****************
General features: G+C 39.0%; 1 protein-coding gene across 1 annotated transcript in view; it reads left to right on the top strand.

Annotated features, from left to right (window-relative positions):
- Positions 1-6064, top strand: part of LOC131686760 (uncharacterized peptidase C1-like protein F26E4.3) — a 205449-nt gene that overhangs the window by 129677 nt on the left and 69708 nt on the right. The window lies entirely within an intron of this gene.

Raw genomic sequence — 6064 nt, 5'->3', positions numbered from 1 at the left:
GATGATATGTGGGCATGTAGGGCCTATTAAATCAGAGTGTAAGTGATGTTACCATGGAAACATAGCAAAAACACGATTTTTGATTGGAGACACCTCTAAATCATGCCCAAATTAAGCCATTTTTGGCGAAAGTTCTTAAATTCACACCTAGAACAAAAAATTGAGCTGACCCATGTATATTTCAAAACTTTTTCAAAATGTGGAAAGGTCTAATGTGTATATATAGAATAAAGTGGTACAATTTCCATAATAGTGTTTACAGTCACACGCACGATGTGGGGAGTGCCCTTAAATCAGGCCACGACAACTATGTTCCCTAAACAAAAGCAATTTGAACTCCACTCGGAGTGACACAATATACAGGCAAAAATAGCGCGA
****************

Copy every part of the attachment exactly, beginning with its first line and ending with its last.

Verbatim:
General features: G+C 39.0%; 1 protein-coding gene across 1 annotated transcript in view; it reads left to right on the top strand.

Annotated features, from left to right (window-relative positions):
- Positions 1-6064, top strand: part of LOC131686760 (uncharacterized peptidase C1-like protein F26E4.3) — a 205449-nt gene that overhangs the window by 129677 nt on the left and 69708 nt on the right. The window lies entirely within an intron of this gene.

Raw genomic sequence — 6064 nt, 5'->3', positions numbered from 1 at the left:
GATGATATGTGGGCATGTAGGGCCTATTAAATCAGAGTGTAAGTGATGTTACCATGGAAACATAGCAAAAACACGATTTTTGATTGGAGACACCTCTAAATCATGCCCAAATTAAGCCATTTTTGGCGAAAGTTCTTAAATTCACACCTAGAACAAAAAATTGAGCTGACCCATGTATATTTCAAAACTTTTTCAAAATGTGGAAAGGTCTAATGTGTATATATAGAATAAAGTGGTACAATTTCCATAATAGTGTTTACAGTCACACGCACGATGTGGGGAGTGCCCTTAAATCAGGCCACGACAACTATGTTCCCTAAACAAAAGCAATTTGAACTCCACTCGGAGTGACACAATATACAGGCAAAAATAGCGCGA